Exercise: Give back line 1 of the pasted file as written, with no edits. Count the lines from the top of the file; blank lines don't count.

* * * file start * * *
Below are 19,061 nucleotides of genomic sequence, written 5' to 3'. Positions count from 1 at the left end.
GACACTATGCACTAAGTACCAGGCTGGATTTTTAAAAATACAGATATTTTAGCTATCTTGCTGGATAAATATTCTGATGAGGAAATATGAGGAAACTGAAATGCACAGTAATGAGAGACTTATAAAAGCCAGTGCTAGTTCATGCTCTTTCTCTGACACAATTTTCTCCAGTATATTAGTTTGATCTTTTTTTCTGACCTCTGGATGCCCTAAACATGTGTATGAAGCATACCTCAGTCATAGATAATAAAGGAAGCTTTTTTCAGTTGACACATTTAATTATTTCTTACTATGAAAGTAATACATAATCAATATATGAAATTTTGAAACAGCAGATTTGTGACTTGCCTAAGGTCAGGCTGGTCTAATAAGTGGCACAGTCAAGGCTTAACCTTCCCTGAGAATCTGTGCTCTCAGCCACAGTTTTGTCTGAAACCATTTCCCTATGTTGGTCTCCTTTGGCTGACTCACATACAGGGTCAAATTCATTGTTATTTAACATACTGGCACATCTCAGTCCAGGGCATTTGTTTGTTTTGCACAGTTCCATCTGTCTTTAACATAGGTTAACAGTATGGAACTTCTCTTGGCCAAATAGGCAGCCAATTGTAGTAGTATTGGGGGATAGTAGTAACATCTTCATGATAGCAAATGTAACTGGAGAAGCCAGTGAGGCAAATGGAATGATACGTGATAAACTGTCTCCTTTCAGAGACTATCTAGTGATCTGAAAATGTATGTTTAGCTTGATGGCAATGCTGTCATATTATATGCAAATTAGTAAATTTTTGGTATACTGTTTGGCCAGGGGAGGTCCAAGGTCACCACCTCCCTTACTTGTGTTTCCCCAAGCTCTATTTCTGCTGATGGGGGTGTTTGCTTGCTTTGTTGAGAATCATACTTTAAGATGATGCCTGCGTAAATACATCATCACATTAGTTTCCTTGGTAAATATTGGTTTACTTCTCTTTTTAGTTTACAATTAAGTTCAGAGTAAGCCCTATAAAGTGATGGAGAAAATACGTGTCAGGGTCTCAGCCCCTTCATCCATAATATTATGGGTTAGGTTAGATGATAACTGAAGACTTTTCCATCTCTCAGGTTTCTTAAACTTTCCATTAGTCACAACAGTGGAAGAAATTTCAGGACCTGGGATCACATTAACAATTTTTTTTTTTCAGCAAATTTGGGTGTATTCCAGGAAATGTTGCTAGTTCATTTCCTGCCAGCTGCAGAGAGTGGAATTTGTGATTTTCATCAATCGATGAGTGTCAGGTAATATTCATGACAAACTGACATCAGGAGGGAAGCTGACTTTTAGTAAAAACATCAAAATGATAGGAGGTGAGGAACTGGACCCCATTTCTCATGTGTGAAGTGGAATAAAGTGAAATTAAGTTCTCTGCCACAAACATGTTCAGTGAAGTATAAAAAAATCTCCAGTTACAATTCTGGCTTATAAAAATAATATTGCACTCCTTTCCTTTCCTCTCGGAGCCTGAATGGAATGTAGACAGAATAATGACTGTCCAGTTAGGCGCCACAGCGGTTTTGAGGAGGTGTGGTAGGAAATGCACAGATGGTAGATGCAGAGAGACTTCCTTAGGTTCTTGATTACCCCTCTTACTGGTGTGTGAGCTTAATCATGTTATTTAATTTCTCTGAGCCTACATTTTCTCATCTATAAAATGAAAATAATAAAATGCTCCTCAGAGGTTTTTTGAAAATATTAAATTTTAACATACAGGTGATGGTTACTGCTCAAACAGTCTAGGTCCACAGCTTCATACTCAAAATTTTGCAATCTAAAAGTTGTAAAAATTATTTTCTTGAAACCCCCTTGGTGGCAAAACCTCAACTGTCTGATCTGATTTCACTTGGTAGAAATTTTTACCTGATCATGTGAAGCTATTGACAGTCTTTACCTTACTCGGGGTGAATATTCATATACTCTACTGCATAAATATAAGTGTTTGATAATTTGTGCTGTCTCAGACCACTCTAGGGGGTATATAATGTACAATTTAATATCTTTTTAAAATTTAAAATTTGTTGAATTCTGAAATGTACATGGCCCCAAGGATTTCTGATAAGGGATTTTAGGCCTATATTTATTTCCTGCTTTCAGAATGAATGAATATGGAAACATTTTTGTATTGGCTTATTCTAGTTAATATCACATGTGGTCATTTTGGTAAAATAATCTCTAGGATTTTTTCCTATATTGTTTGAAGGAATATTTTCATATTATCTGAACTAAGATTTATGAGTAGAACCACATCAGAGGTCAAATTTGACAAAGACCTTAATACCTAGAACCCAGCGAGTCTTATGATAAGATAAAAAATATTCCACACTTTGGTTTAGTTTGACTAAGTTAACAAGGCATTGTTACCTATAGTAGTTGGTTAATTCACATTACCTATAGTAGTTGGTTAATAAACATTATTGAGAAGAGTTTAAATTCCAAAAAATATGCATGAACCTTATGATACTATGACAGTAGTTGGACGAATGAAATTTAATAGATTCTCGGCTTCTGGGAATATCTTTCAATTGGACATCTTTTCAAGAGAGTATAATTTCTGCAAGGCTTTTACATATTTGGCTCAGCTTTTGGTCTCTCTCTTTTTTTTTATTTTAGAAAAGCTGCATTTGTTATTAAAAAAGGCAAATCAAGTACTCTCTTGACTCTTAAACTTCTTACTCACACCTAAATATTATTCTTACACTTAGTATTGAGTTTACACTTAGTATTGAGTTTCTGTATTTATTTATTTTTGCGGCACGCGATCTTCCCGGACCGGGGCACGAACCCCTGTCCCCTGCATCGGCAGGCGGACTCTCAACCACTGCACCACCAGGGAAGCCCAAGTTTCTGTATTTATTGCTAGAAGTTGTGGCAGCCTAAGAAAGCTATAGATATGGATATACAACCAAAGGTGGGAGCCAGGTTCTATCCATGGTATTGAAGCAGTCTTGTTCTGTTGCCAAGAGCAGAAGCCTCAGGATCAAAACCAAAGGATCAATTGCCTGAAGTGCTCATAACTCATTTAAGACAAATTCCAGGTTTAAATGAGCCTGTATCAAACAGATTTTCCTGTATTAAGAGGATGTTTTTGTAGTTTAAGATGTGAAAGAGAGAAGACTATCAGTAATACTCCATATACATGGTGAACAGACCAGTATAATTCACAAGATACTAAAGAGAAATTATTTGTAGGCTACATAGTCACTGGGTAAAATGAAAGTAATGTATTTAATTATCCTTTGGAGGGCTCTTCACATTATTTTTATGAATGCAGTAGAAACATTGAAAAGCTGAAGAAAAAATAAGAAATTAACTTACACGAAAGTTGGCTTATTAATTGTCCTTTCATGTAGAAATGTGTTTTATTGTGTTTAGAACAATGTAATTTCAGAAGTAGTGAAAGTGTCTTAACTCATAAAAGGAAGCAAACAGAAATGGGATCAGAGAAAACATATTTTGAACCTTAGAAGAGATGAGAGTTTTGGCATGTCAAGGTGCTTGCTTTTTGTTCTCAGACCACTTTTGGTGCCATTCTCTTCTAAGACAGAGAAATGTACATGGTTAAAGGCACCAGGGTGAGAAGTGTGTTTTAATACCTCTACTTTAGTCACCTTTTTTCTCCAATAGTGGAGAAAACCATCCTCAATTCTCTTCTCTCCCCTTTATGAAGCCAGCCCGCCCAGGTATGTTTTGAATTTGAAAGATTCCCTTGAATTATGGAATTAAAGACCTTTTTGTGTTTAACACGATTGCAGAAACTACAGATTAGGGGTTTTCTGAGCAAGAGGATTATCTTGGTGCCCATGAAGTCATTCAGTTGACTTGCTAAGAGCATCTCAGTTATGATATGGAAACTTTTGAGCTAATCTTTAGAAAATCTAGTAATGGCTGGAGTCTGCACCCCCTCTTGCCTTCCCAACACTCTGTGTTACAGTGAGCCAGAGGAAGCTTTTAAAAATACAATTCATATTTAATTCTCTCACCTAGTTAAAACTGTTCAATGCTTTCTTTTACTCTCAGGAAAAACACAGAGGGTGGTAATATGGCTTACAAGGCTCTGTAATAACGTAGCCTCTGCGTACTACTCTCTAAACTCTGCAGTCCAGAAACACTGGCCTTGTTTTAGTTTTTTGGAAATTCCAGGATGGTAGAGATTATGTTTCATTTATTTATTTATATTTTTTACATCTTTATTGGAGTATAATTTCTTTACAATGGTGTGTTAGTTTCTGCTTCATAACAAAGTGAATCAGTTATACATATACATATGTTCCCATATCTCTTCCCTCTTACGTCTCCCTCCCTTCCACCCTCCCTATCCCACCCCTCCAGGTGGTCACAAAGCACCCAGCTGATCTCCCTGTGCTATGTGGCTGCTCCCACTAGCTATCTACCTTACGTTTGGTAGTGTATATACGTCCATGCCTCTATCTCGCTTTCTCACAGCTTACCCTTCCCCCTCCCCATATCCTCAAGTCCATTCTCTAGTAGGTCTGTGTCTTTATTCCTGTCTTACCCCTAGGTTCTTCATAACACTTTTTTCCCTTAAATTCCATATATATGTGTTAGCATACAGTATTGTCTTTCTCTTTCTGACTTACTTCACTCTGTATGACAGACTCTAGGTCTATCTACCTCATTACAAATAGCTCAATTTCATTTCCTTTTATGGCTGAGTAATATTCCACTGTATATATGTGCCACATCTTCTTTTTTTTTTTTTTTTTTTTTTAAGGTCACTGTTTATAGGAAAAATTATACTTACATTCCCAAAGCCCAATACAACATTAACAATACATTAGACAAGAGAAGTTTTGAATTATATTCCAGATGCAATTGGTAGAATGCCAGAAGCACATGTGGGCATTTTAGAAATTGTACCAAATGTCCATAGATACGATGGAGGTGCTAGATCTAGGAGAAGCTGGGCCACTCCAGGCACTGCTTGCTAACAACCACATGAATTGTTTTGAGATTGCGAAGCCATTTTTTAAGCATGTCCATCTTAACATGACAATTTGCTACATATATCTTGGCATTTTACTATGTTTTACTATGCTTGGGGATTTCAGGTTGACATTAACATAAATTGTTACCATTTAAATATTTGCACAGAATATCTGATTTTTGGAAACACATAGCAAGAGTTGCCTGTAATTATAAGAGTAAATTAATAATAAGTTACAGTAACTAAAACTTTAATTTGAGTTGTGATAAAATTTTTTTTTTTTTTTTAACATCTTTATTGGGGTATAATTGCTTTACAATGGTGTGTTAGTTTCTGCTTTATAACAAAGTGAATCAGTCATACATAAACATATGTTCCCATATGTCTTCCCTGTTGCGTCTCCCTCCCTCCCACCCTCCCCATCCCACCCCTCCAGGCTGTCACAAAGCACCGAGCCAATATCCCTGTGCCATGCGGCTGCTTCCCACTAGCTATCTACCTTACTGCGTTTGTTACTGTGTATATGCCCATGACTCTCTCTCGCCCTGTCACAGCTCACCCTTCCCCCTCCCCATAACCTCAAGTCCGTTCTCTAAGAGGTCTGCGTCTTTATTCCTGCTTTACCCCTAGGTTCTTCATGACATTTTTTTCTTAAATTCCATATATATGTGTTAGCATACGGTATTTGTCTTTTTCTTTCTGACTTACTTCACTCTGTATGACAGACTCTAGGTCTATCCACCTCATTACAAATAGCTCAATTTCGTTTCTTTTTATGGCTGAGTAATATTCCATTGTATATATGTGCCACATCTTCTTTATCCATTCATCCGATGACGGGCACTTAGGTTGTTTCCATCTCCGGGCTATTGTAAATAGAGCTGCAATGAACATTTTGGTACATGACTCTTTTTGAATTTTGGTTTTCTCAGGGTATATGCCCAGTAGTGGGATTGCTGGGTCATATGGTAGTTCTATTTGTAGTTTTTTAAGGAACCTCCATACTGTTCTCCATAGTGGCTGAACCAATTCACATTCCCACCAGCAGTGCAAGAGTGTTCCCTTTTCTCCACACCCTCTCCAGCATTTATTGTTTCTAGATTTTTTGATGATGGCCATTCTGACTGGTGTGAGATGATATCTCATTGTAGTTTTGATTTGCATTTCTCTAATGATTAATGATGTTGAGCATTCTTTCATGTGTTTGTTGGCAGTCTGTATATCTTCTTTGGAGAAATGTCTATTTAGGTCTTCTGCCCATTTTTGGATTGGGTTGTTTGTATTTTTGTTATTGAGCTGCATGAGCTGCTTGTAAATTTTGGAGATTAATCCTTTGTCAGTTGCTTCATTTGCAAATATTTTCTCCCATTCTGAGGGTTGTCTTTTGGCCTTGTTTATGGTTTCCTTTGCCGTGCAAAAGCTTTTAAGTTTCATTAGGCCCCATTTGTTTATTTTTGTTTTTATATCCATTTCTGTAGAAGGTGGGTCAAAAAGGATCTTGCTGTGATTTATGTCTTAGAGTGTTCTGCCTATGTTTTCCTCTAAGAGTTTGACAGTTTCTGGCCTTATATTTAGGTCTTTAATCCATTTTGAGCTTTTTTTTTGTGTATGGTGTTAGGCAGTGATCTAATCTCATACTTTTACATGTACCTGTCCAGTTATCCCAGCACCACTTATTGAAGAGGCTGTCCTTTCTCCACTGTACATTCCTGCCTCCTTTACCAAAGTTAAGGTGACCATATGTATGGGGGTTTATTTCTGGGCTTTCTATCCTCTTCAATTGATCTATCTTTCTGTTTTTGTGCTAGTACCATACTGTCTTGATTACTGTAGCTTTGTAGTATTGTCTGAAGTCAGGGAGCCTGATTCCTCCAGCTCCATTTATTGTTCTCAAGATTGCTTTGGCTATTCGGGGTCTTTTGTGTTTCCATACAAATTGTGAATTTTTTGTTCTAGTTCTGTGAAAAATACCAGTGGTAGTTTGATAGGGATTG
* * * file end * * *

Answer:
Below are 19,061 nucleotides of genomic sequence, written 5' to 3'. Positions count from 1 at the left end.